Establishing Dram Shop And Liquor Liability In Pennsylvania: Do You Really Need Witnesses?

On behalf of Dan Doyle Law Group posted in Dram Shop and Liquor Liability on Saturday, June 30, 2018.
dram shop and liquor liability attorney

Personal injury claims involving allegations of alcohol intoxications can be very complicated and difficult to litigate, which is why lawmakers dedicated a separate chapter of legislation to handle the so-called dram shop liability claims.

Our Philadelphia dram shop and liquor liability attorney at the Dan Doyle Law Group explains that such claims require careful analysis to determine what policies may apply to hold the responsible parties liable for their actions or lack of action.

What does dram shop and liquor liability mean?

Drunk people can do much damage, from operating a vehicle – a potential weapon of mass destruction – while overly intoxicated to assaulting other people at nightclubs, bars, and restaurants.

We invited our best dram shop and liquor liability lawyers in Pennsylvania to spell out how a plaintiff (victim of a wrongful or negligent act caused by an overly intoxicated person) can establish liability against a liquor licensee.

By only suing the drunk person who caused your injuries, your compensation will be limited and not sizeable enough to cover all of your damages and losses. Bringing a lawsuit against both the overly intoxicated person and the liquor licensee who served this person alcoholic beverages, on the other hand, can significantly increase the value of your claim. This section of law is called dram shop and liquor liability.

Two elements to prove to establish dram shop and liquor liability

“In order to prove dram shop and liquor liability, you need to establish two elements as part of your personal injury or premises liability claim,” explains our experienced dram shop and liquor liability lawyer in Philadelphia and elsewhere in Pennsylvania.

  1. An employer or agent of the licensee (a) served alcohol beverages to a customer who was visibly overly intoxicated, or (b) continued to serve alcoholic beverages even though the customer was getting overly intoxicated; and
  2. This violation of the law was directly or proximately responsible for your injuries.

Do note, however, that your personal injury or premises liability claim would not be successful if you merely established that alcoholic beverages were served to a particular person and/or that this person was intoxicated at the time of the accident or incident that left you injured.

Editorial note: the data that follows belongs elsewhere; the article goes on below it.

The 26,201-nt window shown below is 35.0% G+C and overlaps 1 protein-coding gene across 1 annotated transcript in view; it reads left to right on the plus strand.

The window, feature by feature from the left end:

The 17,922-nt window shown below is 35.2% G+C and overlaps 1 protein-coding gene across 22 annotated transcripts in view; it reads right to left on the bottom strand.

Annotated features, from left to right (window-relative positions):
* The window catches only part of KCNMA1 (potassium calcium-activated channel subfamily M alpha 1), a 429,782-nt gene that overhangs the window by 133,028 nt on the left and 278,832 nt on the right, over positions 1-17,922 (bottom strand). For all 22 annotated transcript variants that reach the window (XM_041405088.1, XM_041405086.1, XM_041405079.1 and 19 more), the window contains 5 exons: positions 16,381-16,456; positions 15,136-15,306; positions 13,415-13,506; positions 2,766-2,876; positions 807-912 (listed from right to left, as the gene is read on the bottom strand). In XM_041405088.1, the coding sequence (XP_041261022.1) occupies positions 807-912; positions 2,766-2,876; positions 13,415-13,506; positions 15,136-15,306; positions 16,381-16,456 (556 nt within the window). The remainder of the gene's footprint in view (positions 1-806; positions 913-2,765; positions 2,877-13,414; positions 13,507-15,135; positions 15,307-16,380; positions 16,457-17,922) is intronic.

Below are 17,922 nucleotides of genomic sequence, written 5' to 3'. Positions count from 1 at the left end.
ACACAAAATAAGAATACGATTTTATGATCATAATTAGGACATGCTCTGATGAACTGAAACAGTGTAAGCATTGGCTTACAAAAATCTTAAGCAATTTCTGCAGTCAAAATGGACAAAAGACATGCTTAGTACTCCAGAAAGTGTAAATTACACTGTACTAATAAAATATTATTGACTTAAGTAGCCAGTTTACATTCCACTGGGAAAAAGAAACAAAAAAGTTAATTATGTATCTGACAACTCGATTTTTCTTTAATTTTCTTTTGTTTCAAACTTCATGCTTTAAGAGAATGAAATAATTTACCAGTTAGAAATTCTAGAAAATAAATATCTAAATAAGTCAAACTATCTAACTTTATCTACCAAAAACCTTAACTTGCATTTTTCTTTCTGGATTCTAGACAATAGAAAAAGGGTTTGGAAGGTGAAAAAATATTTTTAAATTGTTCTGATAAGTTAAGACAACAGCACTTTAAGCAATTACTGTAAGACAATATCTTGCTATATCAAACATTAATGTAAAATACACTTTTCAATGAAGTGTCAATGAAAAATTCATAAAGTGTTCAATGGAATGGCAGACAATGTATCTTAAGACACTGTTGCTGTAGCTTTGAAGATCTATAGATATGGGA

In order to hold the liquor licensee liable for your injuries, you and your attorney must demonstrate evidence that the defendant was served alcoholic beverages while visibly overly intoxicated.

Direct eyewitness evidence in dram shop and liquor liability cases

Although many attorneys and people for decades believed that you would not be able to sue the liquor licensee for being responsible for your injuries without having direct eyewitness evidence, it is not the case.

Since the case of McDonald v. Marriott in 1989, people in Philadelphia and all across Pennsylvania were led to believe that a plaintiff would have to secure witness accounts attesting to the fact that the defendant exhibited signs of visible intoxication before being served by a liquor licensee in order to prove the licensee’s liability.

However, not many years ago, the Pennsylvania Superior Court held that you can prove that the defendant was served alcohol while being overly intoxicated even in the absence of direct eyewitness evidence. Needless to say, having eyewitness evidence can significantly increase your chances of success in recovering compensation, but it is not a mandatory element of your claim.

How to establish dram shop and liquor liability without witnesses?

So what should you do to establish dram shop and liquor liability if you have no witnesses to prove that the defendant exhibited signs of visible intoxication when he or she was served alcohol by the liquor licensee?

“In the absence of direct eyewitness evidence, you can establish visible intoxication by relying on the results of a blood alcohol test after the accident or incident,” says our Philadelphia dram shop and liquor liability attorney. “Furthermore, the so-called ‘the relation back’ analysis can be performed by an expert to establish that the defendant was intoxicated approximately at the time he or she was served the alcohol.”

Without these types of evidence in the absence of witness testimony, you would have insufficient evidence to establish liability and hold the liquor licensee responsible for its actions or lack of action. Consult with our skilled lawyers at the Dan Doyle Law Group and receive a free evaluation of your case. Call at 215-987-3730 or fill out this contact form.

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